The guarantee hotel contract is defined as a hotel accommodation contract which refers to a specific fixed number of rooms. In the case of a guarantee contract, the tour operator is obliged to pay the full price of the reserved rooms even if they did not succeed in selling them to their clients, the tourists. Simultaneously, the hotelier is obligated to keep the guaranteed rooms free for the tour operator for the whole duration of the hotel contract. This type of hotel contract leads to a tighter bond between the parties as the tour operator leases a certain number of rooms, which in any case must be paid for. Thus, there is a strict liability of the tour operator which leads to his obligation to compensate the hotelier for the unsold/unused beds.

On the contrary, according to Article 11 of the EOT Regulation, it is regarded as an essential element of the allotment contract that the parties, for example the tour operator and the hotelier, agree on a minimum and maximum number of overnights per month within the contract period. So, there is no obligation for compensation for the unsold beds, provided that the tour operator manages to fill the minimum number of the agreed beds.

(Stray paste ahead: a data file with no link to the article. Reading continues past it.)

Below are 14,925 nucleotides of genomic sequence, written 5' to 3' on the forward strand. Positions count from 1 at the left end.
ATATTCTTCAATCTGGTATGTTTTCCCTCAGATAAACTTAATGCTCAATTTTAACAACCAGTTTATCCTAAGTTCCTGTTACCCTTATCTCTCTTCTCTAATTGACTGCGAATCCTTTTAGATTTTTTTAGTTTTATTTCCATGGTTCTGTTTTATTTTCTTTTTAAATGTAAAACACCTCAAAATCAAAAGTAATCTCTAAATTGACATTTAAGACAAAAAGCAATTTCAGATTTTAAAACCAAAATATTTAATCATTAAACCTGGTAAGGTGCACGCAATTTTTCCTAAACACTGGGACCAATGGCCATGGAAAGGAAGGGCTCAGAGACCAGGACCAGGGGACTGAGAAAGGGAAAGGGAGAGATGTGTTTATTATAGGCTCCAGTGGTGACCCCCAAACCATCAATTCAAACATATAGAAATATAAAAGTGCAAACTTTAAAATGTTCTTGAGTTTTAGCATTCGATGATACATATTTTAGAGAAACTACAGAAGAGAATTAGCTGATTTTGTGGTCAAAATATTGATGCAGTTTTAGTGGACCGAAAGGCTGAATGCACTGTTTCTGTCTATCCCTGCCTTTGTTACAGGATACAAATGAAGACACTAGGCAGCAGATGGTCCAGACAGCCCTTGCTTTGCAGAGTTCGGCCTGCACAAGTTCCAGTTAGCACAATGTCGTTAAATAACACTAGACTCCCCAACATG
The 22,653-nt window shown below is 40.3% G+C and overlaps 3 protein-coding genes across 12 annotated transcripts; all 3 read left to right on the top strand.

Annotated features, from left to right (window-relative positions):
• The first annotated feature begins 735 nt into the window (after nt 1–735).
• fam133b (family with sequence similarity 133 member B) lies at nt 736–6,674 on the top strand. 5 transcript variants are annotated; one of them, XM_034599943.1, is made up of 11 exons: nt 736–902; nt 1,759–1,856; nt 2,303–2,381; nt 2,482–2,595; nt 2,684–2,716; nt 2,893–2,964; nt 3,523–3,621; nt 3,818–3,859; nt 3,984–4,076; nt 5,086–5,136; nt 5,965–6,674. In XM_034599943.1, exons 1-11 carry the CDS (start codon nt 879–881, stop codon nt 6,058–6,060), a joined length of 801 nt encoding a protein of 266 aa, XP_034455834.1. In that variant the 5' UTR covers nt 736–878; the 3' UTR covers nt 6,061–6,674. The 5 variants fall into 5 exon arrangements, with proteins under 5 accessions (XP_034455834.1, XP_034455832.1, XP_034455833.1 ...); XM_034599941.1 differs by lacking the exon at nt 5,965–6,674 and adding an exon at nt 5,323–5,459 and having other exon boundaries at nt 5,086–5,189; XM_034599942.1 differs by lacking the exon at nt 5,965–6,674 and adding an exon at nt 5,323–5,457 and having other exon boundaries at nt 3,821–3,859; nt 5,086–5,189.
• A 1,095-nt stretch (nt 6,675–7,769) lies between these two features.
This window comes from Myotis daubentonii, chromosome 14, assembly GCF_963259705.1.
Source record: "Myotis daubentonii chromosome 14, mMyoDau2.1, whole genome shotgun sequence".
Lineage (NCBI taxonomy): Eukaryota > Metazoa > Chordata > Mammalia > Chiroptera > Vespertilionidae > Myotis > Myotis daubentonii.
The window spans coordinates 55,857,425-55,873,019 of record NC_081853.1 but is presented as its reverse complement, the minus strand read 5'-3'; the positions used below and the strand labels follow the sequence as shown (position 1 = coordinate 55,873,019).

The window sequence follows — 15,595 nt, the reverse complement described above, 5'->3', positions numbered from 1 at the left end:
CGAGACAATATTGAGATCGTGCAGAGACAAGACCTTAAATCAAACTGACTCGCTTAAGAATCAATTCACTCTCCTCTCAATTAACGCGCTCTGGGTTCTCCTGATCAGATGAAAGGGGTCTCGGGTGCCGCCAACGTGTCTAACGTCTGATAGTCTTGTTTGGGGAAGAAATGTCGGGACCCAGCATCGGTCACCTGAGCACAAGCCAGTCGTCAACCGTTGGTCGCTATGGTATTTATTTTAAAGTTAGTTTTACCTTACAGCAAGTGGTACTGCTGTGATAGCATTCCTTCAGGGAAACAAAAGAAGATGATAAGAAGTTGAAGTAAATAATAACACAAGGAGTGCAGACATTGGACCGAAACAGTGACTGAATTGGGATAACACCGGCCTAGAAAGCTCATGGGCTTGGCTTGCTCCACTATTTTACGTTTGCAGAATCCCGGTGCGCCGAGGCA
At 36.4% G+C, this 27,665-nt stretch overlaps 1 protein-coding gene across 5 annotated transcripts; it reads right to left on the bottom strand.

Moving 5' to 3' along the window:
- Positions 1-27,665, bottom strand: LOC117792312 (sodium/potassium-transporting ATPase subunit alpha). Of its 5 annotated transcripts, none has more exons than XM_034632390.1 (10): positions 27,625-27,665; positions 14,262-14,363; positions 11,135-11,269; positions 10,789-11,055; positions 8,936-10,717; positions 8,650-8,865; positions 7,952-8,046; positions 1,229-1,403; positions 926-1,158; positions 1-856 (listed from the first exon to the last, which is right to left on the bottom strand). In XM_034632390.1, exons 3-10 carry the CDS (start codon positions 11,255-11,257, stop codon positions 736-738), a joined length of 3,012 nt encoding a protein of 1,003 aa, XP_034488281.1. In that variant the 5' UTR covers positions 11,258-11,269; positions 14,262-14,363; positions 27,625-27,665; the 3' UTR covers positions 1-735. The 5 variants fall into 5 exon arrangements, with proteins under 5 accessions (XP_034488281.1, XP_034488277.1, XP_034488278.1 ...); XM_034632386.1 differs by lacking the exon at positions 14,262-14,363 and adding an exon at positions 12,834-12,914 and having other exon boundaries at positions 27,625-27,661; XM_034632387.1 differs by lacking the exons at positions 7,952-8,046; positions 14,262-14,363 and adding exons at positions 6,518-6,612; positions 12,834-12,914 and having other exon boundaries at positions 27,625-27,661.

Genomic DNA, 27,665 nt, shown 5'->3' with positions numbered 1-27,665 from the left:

Term to release the tour operator from the guarantee contracts in case of ‘force majeure’

Very often the hotel contracts include the so-called ‘General Business Terms and Conditions’ (General Terms), which usually are unilaterally determined by the tour operators in advance, and the hoteliers do not have the possibility to change their content. Once the hotelier accepts the General Terms, they become part of the hotel contract, which are binding.